Decreased off-target effects with inducible CRISPR/Cas9 system
We hypothesized that shortening the exposure time of the genome to Cas9/sgRNA would decrease off-target effects caused by tolerance of mismatches between sgRNA and genomic loci carrying similar sequences. To test this hypothesis, we introduced mismatches into two independent sgRNAs targeting KDM5C (Supplementary Table S4). Treating cells carrying wild-type (WT) sgRNA with 0.1 μg/ml DOX for 6 h was sufficient for significant decrease of target protein expression in iCas9 cells (Supplementary Figure S3a and b; Figure 4A and B). In contrast, sgRNAs carrying even one single mismatch at the 10th nt (Mut) significantly delayed the decrease of expression (Figure 4A and B). However, after 96 h of induction, cells carrying mutated sgRNA also achieved significant gene silencing (Figure 4A and B). The large difference in the time-dependent genome editing between WT and mutant sgRNAs suggested that limiting Cas9 induction could minimize potential off-target effects while achieving a high efficiency of silencing of the intended target gene. To further test this idea, we compared the gene silencing efficiency of inducible or constitutively expressed Cas9. Wild-type sgRNAs against KDM5C or KDM5B showed similar gene silencing efficiency with both systems. In contrast, mutant sgRNAs only caused significant gene silencing with constitutively expressed Cas9 (Figure 4C–F).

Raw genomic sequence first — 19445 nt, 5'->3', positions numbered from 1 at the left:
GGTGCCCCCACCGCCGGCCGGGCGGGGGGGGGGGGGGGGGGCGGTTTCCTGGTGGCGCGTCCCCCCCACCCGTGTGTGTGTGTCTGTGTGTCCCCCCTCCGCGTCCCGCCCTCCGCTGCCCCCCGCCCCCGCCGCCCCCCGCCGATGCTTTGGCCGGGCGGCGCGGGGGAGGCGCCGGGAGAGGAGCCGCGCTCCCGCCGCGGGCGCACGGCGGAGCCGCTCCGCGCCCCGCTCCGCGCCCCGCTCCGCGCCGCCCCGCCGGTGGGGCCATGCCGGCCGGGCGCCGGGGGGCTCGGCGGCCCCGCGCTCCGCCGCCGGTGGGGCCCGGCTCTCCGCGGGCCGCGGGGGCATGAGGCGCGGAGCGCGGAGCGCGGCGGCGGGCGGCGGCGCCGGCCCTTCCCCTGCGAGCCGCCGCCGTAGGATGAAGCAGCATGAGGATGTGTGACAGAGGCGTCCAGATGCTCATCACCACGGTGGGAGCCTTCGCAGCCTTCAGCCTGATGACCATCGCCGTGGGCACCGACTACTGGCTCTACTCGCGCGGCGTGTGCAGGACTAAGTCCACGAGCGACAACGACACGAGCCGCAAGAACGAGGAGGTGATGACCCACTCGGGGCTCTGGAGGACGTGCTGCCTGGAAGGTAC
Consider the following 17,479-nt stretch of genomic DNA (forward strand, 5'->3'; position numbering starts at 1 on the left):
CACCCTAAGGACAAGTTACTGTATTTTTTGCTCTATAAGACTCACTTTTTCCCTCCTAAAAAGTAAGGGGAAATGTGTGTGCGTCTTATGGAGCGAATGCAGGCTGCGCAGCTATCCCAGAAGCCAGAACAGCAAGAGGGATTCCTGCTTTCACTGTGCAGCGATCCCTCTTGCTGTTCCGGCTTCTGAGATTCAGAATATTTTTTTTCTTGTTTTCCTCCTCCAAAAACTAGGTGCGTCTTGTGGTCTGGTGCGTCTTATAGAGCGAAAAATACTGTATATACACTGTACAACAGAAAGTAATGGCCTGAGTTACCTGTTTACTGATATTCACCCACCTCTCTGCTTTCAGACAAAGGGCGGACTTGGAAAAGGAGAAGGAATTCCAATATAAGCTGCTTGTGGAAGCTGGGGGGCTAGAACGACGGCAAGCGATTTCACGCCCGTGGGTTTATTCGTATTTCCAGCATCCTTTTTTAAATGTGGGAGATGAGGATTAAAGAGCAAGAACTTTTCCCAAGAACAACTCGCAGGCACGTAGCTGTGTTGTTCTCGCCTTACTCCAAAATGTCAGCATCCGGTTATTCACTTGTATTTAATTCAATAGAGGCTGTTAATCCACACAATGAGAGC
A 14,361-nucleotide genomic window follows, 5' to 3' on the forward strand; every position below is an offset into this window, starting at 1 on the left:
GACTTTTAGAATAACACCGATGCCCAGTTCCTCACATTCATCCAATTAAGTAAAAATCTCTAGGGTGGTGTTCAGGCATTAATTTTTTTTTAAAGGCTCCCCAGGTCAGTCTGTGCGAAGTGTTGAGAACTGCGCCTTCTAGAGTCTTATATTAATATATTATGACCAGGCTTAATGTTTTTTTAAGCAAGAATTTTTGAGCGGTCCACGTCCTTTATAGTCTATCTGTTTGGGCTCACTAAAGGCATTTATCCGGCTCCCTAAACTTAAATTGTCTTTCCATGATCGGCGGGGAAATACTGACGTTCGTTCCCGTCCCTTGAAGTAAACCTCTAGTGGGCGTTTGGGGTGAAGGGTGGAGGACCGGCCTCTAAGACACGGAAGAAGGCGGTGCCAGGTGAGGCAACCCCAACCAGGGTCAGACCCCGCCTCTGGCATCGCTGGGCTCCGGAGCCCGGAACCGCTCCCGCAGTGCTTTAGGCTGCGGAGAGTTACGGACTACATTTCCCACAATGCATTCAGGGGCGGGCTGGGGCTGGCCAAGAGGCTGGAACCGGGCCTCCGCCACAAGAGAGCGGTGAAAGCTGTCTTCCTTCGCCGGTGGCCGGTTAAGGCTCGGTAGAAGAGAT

To corroborate our findings, we determined if transient expression of Cas9 lowered undesirable genome editing on some known endogenous off-target sites using T7 endonuclease assays. With constitutively expressed Cas9, the guide sequences targeting EMX1 or VEGFA caused significant off-target effects as reported previously (50) (Figure 4G and H). With iCas9 and limited induction time, the indels at off-target sites were significantly decreased (Figure 4G and H). On the other hand, the efficiencies of genome editing at on-target sites remained comparable to constitutively expressed Cas9 (Figure 4G and H). Collectively, these results indicated that off-target effects are minimized with our inducible system.